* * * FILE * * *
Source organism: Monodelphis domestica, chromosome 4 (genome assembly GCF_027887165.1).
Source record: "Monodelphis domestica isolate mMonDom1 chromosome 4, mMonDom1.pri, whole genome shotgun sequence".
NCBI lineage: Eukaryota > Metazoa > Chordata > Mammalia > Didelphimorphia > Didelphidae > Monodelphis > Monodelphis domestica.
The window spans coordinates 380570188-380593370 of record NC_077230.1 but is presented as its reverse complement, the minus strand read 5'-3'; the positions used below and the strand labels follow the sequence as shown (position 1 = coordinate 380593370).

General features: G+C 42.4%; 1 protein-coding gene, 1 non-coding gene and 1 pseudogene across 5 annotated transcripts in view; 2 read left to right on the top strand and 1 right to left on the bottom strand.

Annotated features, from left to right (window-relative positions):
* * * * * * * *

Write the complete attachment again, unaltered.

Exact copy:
Source organism: Monodelphis domestica, chromosome 4 (genome assembly GCF_027887165.1).
Source record: "Monodelphis domestica isolate mMonDom1 chromosome 4, mMonDom1.pri, whole genome shotgun sequence".
NCBI lineage: Eukaryota > Metazoa > Chordata > Mammalia > Didelphimorphia > Didelphidae > Monodelphis > Monodelphis domestica.
The window spans coordinates 380570188-380593370 of record NC_077230.1 but is presented as its reverse complement, the minus strand read 5'-3'; the positions used below and the strand labels follow the sequence as shown (position 1 = coordinate 380593370).

General features: G+C 42.4%; 1 protein-coding gene, 1 non-coding gene and 1 pseudogene across 5 annotated transcripts in view; 2 read left to right on the top strand and 1 right to left on the bottom strand.

Annotated features, from left to right (window-relative positions):